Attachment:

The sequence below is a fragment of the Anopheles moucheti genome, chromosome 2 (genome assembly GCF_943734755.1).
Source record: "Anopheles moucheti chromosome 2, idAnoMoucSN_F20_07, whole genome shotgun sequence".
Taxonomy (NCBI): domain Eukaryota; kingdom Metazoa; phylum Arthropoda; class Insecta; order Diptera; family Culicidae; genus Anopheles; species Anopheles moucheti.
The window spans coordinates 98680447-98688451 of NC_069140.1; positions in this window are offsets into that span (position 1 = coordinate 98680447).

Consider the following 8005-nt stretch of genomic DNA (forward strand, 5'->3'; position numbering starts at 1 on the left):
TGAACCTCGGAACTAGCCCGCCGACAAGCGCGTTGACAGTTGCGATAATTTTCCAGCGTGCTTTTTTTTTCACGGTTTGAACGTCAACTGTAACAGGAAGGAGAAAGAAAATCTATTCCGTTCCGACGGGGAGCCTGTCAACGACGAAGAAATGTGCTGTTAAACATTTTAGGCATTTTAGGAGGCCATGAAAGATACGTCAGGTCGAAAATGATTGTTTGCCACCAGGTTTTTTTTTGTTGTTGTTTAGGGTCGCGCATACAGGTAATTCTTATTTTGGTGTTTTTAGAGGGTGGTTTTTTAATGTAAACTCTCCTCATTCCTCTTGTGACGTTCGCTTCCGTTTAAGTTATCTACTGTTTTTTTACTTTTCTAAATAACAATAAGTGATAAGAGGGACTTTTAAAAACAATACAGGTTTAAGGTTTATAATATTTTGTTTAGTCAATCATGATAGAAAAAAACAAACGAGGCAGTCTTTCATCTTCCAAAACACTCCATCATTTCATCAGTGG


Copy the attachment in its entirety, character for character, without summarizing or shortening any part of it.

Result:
The sequence below is a fragment of the Anopheles moucheti genome, chromosome 2 (genome assembly GCF_943734755.1).
Source record: "Anopheles moucheti chromosome 2, idAnoMoucSN_F20_07, whole genome shotgun sequence".
Taxonomy (NCBI): domain Eukaryota; kingdom Metazoa; phylum Arthropoda; class Insecta; order Diptera; family Culicidae; genus Anopheles; species Anopheles moucheti.
The window spans coordinates 98680447-98688451 of NC_069140.1; positions in this window are offsets into that span (position 1 = coordinate 98680447).

Consider the following 8005-nt stretch of genomic DNA (forward strand, 5'->3'; position numbering starts at 1 on the left):
TGAACCTCGGAACTAGCCCGCCGACAAGCGCGTTGACAGTTGCGATAATTTTCCAGCGTGCTTTTTTTTTCACGGTTTGAACGTCAACTGTAACAGGAAGGAGAAAGAAAATCTATTCCGTTCCGACGGGGAGCCTGTCAACGACGAAGAAATGTGCTGTTAAACATTTTAGGCATTTTAGGAGGCCATGAAAGATACGTCAGGTCGAAAATGATTGTTTGCCACCAGGTTTTTTTTTGTTGTTGTTTAGGGTCGCGCATACAGGTAATTCTTATTTTGGTGTTTTTAGAGGGTGGTTTTTTAATGTAAACTCTCCTCATTCCTCTTGTGACGTTCGCTTCCGTTTAAGTTATCTACTGTTTTTTTACTTTTCTAAATAACAATAAGTGATAAGAGGGACTTTTAAAAACAATACAGGTTTAAGGTTTATAATATTTTGTTTAGTCAATCATGATAGAAAAAAACAAACGAGGCAGTCTTTCATCTTCCAAAACACTCCATCATTTCATCAGTGG